Next 5 May, Lufthansa Group is holding its annual general meeting. Chairman and CEO Carsten Spohr pre-released his speech on the airline group’s website. “We are preparing to spend this summer on the ground and can hope for a proper restart in the autumn at the earliest. However, it is going to be a very slow start-up phase and we expect that global demand will only find its new balance in 2023. It will be new because it will be a balance at a lower level.”
“In less than 65 days, we have returned to the levels of 65 years ago in terms of air traffic volume,” he added, “That is extremely bitter, devastating and painful.”
- All of the airlines in the Lufthansa Group will be downsized. Older, less environmentally friendly aircraft will be phased out of the fleet earlier than originally planned.
- The A340-600 fleet will be temporarily decommissioned.
- 10 Airbus A320 will be removed from the Eurowings fleet.
- The ongoing restructuring programmes at Austrian Airlines and Brussels Airlines will be intensified. Both airlines will also reduce the size of their fleet within this context.
- “Germanwings flight operations will be terminated two years earlier than planned. In the future, we will be flying with a maximum of 10 airlines of our current airlines.”
- “We will continue to bundle and expand our tourism segment when the restart comes. We were already doing so before the crisis and there will be a greater increase in demand here than for business travel after the crisis. Within the framework of this process, we will be merging the four airlines that have been operating our Eurowings long-haul routes into a single new tourist airline.”
- Eurowings Europe will also be realigned.
- “In addition, we plan to reduce unit costs at all of our companies by twice as much as originally planned: by 2–4% per year instead of the previous 1–2%.“
- The group is in talks with aircraft manufacturers with regard to postponing aircraft deliveries because the group will not be able to return to its old fleet size for an indefinite period.
After the coronavirus crisis, Lufthansa will be a different and smaller Lufthansa. Its fleet will be reduced by about 100 aircraft. As a result, the airline group will have 10,000 employees too many onboard: “We will no longer be able to rule out laying off staff for operational reasons. Unless we find a way to keep as many colleagues as possible onboard using innovative part-time models and our unique blend of Lufthansa solidarity.”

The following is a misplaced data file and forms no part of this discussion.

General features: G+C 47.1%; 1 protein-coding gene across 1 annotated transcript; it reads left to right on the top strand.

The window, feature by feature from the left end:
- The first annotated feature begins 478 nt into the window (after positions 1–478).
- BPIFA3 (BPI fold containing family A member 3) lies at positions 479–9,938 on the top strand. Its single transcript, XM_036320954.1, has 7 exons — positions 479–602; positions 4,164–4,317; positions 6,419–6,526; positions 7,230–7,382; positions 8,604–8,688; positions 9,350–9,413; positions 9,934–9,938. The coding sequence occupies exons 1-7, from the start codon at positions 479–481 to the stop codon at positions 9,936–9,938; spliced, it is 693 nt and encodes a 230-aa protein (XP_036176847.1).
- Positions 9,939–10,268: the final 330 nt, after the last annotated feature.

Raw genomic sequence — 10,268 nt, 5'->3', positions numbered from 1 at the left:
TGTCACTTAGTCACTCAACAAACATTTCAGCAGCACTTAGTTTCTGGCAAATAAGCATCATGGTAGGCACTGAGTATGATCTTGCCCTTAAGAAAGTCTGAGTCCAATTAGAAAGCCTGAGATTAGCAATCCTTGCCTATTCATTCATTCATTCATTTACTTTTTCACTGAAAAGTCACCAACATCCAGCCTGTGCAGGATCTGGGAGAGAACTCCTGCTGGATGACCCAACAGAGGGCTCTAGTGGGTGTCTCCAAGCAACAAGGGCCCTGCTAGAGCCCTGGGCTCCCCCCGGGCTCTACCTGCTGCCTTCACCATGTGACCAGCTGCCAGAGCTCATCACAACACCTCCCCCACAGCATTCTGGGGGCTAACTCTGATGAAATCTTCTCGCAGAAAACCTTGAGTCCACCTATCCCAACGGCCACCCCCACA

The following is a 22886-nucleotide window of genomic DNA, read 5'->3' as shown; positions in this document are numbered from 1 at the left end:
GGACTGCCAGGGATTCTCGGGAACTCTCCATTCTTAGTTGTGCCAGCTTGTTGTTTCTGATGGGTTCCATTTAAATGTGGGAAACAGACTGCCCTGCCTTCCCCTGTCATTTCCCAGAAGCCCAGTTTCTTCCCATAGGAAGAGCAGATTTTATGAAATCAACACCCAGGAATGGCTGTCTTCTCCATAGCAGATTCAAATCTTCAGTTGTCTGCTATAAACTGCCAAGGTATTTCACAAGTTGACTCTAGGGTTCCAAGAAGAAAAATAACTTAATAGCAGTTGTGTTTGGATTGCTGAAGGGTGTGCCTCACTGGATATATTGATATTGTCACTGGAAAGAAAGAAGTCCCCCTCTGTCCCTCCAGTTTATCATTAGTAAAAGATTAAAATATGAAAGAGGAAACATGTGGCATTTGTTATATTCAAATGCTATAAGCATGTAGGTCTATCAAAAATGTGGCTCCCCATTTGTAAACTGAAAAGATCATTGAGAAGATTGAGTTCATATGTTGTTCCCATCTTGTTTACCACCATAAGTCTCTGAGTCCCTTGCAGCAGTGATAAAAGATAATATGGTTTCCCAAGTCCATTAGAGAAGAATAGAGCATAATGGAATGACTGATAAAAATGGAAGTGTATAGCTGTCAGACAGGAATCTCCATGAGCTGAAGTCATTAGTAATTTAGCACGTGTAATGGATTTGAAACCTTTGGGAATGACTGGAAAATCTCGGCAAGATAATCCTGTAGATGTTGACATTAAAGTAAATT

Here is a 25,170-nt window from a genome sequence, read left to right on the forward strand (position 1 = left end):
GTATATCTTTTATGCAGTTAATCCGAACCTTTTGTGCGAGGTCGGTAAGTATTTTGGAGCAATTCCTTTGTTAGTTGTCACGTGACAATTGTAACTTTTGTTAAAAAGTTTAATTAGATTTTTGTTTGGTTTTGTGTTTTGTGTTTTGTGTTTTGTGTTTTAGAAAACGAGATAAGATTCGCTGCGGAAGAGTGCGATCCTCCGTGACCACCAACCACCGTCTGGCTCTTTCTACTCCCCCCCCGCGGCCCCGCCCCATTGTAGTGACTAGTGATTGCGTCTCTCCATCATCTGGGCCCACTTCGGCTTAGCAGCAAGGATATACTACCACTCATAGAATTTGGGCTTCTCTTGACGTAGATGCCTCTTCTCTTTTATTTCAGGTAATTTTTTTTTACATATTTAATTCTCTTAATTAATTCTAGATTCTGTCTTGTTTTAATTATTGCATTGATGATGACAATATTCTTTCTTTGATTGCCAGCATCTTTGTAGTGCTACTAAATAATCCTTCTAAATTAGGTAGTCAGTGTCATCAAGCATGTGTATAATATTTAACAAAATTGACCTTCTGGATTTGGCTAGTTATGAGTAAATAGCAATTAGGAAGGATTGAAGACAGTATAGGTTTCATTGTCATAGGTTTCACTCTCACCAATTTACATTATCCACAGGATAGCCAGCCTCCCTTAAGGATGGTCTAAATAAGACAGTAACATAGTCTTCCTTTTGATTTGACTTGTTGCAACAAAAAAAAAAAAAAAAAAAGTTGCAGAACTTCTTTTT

“In order to remain competitive, we want to hold the Lufthansa Group and European airline group together, whatever the scenario. That is our overarching goal,” Spohr will say during the general meeting, “if we want to compete globally against the three major airline groups in the USA, China and the Gulf Region, then we will only be able to do so as a European airline group.”
“We are having intensive talks with the Federal Government and KfW on liquidity support for our company. In addition, we are also negotiating with the governments in Austria and Belgium for help for Austrian Airlines and Brussels Airlines. In the case of SWISS and Edelweiss we have already received assurances from the Swiss Government for a loan that will be guaranteed largely by the Swiss State. The package still has to be approved by parliament, but that is expected at the beginning of May.”
The airline group will not be able to propose a dividend to the Annual General Meeting for the successful year 2019. The Supervisory Board, Executive Board and Senior Management of Lufthansa have voluntarily agreed to waive part of their basic remuneration. And currently, over 80,000 staff of the Lufthansa Group are on reduced working hours. “An indispensable contribution to securing our liquidity,” Spohr will say.
“We have practically no earnings. However, the costs for staff, material, rent or fuel hedging continue. After three record years, we are currently losing about one million euros of our liquidity reserves per hour in operations alone,” Spohr continues.
A side note is that there is currently a high demand for air freight only. In addition to using the entire cargo fleet, Lufthansa has also already operated 70 cargo flights using passenger aircraft. Lufthansa removed the seats from four of its Airbus A330s in order to be able to transport more freight. Additional A330 aircraft are also being modified. Lufthansa calls them “Preighters”, a combination of passenger aircraft and freighter.